Throughout the highlands, there are vestiges of the colonial civic and religious organizations of "indirect rule" originally implanted by Spanish officials. Where they survive in Peru, principally in Indian communities, there are networks of villages tied together in an association broadly supervised by a parish priest or his surrogate. The village religious leaders, who are called by various names such as alcaldes pedáneos (lesser mayors) and varayoq or envarados (staff bearers), plan and carry out elaborate yearly festival cycles involving dozens of lesser special lay religious authorities. Often referred to as carrying a "burden" or responsibility (cargo), all of these village officials are selected annually by elaborate systems of prestige rankings based on prior experience and local values of devotion, honesty, reputation for work, and capacity to underwrite the costs of office.
The principal officials in these hierarchies carry holy staffs of office, often made of chonta (tucuma) palm wood brought from the tropics and adorned with silver relics and symbols. The additional duties of the varayoq include the supervision of village morals, marriage, and the application of informal justice to offenders of village norms. Although specifically outlawed in several of Peru's older constitutions, the system has endured throughout the highlands. Changes have occurred, however, when communities, under pressures to modernize, abolished the varayoq institution. In other cases, the system has evolved into a more formal political apparatus, leaving the religious activities in the hands of the parish priest, lay brotherhoods, and other devotees. The multicommunity Peasant Patrols (rondas campesinas) in the highlands have acted as informal but powerful self-defense forces controlling rustling and, beginning in the 1980s, the intrusion of unwanted revolutionaries like the Shining Path. In aspects of their orientation and organization, they may aspire to resemble the varayoq as moral authorities.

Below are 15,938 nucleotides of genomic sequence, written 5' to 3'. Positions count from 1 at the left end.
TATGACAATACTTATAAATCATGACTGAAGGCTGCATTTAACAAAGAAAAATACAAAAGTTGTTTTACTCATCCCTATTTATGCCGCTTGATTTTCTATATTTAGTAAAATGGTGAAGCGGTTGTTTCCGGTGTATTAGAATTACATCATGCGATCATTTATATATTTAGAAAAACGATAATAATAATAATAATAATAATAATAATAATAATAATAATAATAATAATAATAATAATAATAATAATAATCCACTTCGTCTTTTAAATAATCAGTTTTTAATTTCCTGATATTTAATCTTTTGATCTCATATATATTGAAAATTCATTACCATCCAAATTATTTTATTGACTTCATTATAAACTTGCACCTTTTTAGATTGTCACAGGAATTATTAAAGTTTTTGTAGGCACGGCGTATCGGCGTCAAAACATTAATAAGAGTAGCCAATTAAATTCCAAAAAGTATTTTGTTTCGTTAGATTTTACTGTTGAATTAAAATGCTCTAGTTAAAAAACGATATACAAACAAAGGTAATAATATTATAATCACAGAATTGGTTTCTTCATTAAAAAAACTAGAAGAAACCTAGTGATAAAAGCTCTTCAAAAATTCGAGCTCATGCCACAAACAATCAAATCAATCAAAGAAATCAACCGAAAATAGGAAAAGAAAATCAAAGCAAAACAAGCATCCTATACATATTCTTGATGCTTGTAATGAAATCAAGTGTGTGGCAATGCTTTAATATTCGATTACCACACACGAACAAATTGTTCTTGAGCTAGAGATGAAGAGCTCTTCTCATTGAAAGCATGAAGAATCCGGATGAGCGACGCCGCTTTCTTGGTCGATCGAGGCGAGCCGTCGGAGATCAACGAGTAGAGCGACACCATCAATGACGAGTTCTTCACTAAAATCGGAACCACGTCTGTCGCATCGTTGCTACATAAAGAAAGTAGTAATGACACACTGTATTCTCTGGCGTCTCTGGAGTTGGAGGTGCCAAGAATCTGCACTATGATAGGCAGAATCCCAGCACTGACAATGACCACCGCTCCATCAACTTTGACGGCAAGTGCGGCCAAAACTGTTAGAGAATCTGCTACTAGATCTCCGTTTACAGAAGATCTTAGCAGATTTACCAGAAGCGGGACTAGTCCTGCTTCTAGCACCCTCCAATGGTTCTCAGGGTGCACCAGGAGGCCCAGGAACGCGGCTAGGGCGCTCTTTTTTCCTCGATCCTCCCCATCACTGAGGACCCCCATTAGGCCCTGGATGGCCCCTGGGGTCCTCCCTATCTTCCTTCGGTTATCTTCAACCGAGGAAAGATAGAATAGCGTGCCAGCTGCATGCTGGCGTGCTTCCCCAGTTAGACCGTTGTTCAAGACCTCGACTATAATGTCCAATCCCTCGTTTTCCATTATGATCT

The formal political and social organization of Peruvian towns and cities of course follows the outlines laid down in the constitution of 1979 and various laws enacted by the Congress. One of the somewhat confusing arrangements, however, pertains to the officially constituted corporate community enterprises, the Peasant Communities, and their offshoots--such as the Social Interest Agrarian Association (Sociedad Agrícola de Interés Social--SAIS) and the Social Property Enterprises (Empresas de Propiedad Social--EPS). There is disagreement over how these entities fit into the community and political picture because their constituencies overlap with the political divisions. The districts and provinces are political subdivisions with elected mayors and council members charged with administering their areas. Corporate communities are a form of agrarian cooperative business that own inalienable land, with memberships that are not necessarily restricted to a single residential unit like a town.
The Peasant Communities and other units conduct their affairs through a president, as well as administrative and vigilance committees elected by the general assembly of the membership. Community property and members (comuneros) are within the administrative domains of districts and provinces for all other civic purposes. In some areas, the boundaries of the Peasant Communities coincide with those of a district, as is frequently the case in the Mantaro Valley. In other areas, community lands occupy only a portion of the district; there may also be two separate Peasant Communities within a district, or districts with residents who do not belong to the corporate organization.
Members of Peasant Communities and other corporate groups constitute about 30 percent of all rural people and therefore have been a significant factor in economic and political affairs throughout the highlands and in some areas of the Costa, where the former plantations passed into workers' hands after 1969. On the coast, there have long been linkages between worker unions and the regional political powers, but in the Sierra these ties have not developed strongly. The exception is in the central highland department of Junín and in the southern department of Puno, where in the 1980s there were powerful, organized movements based on Peasant Communities and independent small farmers groups allied with political parties. The influence of these groups was, for the most part, localized.
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